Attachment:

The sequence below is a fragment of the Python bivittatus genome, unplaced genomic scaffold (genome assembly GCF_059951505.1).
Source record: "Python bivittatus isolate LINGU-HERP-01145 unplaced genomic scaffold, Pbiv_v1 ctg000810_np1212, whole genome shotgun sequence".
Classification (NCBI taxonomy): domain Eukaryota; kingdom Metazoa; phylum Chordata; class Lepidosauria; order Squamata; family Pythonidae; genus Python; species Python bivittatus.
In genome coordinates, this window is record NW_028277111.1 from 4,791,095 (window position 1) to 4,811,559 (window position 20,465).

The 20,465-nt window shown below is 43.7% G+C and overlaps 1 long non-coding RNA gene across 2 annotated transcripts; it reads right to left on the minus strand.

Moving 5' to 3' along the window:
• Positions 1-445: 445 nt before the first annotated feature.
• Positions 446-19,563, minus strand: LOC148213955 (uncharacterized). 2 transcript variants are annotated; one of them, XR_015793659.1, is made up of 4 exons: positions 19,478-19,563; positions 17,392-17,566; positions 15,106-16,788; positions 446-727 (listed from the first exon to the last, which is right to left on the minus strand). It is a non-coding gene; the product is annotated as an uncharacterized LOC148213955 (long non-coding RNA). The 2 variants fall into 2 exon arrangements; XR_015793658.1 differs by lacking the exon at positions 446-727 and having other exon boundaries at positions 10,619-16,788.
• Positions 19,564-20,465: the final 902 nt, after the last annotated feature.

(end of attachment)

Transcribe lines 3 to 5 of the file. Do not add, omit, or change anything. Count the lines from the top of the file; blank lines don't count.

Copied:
Classification (NCBI taxonomy): domain Eukaryota; kingdom Metazoa; phylum Chordata; class Lepidosauria; order Squamata; family Pythonidae; genus Python; species Python bivittatus.
In genome coordinates, this window is record NW_028277111.1 from 4,791,095 (window position 1) to 4,811,559 (window position 20,465).

The 20,465-nt window shown below is 43.7% G+C and overlaps 1 long non-coding RNA gene across 2 annotated transcripts; it reads right to left on the minus strand.